Movie Review: ‘Adult Life Skills’

Greetings again from the darkness. Each of us deals with grief in our own way, and often it’s even more challenging to help a grieving loved one. Loss and grief are at the core of writer-director Rachel Tunnard’s feature length film developed from her award winning short, EMOTIONAL FUSEBOX (2014).

When first we meet Anna, she is creating a space-oriented home video using aluminum foil and her thumbs. Yes, Anna is an adult – mere days from her 30th birthday. She’s not the type to live in her mom’s basement … no, instead she lives in the cluttered garden shed in her mom’s backyard. The play on words for the shed clues us in to Anna’s quirky personality (as if the foil spaceship and thumb faces hadn’t already done so). The Anna we see currently has no place for humor in her life.

Anna is struggling with the grief associated with losing her twin brother – a brother she was extremely close to. She’s challenged daily by the fine line between sorrow and depression, and is regularly late to her job at an outdoor camp for kids. Her morning routine includes drying her clothes in the microwave and bickering with her mother (Lorraine Ashbourne) over finding a boyfriend and new place to live. Mom has demanded Anna move out of the shed by her birthday.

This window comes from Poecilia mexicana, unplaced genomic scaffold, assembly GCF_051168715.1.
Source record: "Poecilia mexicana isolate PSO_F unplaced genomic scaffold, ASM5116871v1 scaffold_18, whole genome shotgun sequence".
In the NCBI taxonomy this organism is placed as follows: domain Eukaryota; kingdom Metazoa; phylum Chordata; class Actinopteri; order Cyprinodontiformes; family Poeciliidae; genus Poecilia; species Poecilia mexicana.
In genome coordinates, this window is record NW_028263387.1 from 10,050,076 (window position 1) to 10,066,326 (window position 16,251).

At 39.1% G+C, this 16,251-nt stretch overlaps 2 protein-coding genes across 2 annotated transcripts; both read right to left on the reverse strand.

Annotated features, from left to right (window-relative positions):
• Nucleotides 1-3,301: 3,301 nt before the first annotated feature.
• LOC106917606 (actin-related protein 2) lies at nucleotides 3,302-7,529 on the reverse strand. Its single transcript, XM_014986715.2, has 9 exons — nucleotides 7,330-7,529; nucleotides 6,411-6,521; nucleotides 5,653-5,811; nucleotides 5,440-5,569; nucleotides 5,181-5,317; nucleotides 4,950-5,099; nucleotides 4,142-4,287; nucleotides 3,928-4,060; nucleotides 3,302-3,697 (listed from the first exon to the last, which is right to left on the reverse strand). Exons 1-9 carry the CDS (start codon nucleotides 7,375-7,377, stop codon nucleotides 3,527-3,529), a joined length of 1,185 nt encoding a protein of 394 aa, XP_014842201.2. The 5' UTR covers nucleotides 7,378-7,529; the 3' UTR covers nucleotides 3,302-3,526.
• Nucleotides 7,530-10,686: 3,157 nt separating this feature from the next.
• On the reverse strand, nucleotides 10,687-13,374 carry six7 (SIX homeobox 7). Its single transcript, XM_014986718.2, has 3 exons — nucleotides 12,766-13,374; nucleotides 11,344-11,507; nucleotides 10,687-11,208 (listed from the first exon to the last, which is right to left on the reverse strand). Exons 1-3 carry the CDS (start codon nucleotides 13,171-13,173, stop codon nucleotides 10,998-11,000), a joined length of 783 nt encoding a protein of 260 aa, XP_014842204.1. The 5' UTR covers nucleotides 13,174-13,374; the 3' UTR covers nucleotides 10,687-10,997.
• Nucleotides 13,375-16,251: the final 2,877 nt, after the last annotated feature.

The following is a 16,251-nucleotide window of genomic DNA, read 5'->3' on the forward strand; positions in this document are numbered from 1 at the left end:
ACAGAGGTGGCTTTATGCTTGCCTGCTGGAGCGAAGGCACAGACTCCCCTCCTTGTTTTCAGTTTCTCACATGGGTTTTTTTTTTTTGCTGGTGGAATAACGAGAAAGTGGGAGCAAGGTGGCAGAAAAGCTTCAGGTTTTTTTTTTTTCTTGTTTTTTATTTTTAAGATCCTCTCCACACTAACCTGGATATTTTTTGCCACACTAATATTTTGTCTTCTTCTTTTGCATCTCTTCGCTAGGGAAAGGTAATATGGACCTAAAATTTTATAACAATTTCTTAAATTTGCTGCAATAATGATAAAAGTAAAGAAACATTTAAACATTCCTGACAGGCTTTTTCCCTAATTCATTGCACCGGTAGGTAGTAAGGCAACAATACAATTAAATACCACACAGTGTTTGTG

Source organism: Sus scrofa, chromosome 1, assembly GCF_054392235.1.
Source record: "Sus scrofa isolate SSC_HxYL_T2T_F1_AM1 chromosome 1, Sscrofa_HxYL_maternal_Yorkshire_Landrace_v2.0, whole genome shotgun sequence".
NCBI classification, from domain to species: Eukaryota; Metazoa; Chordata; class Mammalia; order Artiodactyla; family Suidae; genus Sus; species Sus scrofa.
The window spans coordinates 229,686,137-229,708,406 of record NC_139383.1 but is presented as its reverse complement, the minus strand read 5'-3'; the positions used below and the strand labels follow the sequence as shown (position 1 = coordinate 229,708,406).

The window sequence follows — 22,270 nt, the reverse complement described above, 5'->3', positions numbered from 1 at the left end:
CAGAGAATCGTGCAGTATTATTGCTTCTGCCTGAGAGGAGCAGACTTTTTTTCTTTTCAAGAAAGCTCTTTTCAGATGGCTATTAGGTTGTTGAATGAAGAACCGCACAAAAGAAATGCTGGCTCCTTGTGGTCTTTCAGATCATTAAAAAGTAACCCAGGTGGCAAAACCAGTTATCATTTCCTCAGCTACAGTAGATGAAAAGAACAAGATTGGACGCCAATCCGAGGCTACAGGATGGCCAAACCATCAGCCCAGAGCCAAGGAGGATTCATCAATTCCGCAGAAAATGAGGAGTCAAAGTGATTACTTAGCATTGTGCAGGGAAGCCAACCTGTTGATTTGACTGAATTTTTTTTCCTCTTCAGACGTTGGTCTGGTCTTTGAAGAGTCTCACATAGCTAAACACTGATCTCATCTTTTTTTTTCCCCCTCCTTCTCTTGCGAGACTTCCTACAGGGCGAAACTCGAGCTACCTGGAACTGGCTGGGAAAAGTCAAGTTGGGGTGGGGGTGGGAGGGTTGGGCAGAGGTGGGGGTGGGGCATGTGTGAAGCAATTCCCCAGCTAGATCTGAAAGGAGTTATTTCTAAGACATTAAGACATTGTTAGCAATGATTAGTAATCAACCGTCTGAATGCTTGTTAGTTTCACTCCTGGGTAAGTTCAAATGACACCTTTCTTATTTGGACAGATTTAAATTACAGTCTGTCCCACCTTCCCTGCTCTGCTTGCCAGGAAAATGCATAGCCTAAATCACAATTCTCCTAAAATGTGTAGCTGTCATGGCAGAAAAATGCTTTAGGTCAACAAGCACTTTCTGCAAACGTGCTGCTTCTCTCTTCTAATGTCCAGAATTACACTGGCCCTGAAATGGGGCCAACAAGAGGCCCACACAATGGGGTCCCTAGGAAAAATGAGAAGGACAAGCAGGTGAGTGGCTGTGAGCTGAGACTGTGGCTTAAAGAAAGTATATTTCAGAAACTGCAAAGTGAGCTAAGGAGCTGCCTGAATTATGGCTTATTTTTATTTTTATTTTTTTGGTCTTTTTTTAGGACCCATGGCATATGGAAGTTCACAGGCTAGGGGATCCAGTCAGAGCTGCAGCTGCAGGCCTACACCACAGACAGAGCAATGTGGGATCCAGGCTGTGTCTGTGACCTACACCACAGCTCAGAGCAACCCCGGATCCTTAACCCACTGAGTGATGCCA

Others in Anna’s life include her grandmother (Eileen Davies), Anna’s close friend Fiona (Rachael Deering), and local real estate agent Brendan (Brett Goldstein) who may or may not be on the spectrum, is constantly refuting assumptions that he is gay, and undoubtedly has an unrequited crush on Anna. Each of these folks tries in their own way to pull Anna from her funk and get her back to living. Surprisingly, the turn occurs when she is forced to look after a neighbor boy named Clint when his mother gets rushed to the hospital. Clint is an odd kid who wears cowboy attire and proclaims his desire to be like Anna … and they are more similar than she would care to admit initially.

Jodie Whitaker plays Anna and newcomer Ozzy Myers is Clint. Young Mr. Myers excels in his role, never going over-the-top with his offbeat tendencies. Ms. Whitaker (“Doctor Who”) first charmed us on screen with her role in VENUS (2006) and she proves yet again what an accomplished actress she is … likable and relatable. Here she turns an arrested development 30 year old hermit into someone we pull for. The film is filled with awkward interactions, each grounded in reality.

Of course, there is really nothing cute or charming about a 30 year old who hasn’t yet grown up, but slack and understanding is due here because of the grief. And it’s difficult to name another film character who could count mole hills daily and make it seem natural. Just remember that when a kid says they want to be like you, take it seriously – even if it’s because you are sad and lonely. Ms. Tunnard’s film is a bittersweet comedy that’s not too bitter, not too sweet, and not overly funny. It’s simply a fine little indie movie with a terrific performance from a talented actress.

David Ferguson

David Ferguson is a lifelong movie lover and passionate reviewer. He is also a husband, father, business owner, Longhorn, and baseball aficionado.

Twitter: @fergusontx

site: http://moviereviewsfromthedark.com/

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